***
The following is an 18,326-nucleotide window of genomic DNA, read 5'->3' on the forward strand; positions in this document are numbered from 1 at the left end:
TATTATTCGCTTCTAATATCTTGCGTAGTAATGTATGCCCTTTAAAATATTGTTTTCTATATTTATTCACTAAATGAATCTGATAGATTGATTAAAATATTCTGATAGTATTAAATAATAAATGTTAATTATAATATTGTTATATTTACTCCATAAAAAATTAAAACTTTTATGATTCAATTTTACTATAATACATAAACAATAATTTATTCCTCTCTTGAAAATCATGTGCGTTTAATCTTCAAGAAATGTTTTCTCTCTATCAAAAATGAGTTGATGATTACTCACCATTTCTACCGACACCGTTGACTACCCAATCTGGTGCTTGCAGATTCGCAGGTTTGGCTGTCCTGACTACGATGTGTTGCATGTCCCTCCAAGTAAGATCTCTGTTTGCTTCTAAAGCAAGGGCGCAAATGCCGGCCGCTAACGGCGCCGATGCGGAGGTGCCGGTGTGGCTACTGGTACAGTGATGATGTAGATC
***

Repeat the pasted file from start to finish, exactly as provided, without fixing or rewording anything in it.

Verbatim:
The following is an 18,326-nucleotide window of genomic DNA, read 5'->3' on the forward strand; positions in this document are numbered from 1 at the left end:
TATTATTCGCTTCTAATATCTTGCGTAGTAATGTATGCCCTTTAAAATATTGTTTTCTATATTTATTCACTAAATGAATCTGATAGATTGATTAAAATATTCTGATAGTATTAAATAATAAATGTTAATTATAATATTGTTATATTTACTCCATAAAAAATTAAAACTTTTATGATTCAATTTTACTATAATACATAAACAATAATTTATTCCTCTCTTGAAAATCATGTGCGTTTAATCTTCAAGAAATGTTTTCTCTCTATCAAAAATGAGTTGATGATTACTCACCATTTCTACCGACACCGTTGACTACCCAATCTGGTGCTTGCAGATTCGCAGGTTTGGCTGTCCTGACTACGATGTGTTGCATGTCCCTCCAAGTAAGATCTCTGTTTGCTTCTAAAGCAAGGGCGCAAATGCCGGCCGCTAACGGCGCCGATGCGGAGGTGCCGGTGTGGCTACTGGTACAGTGATGATGTAGATC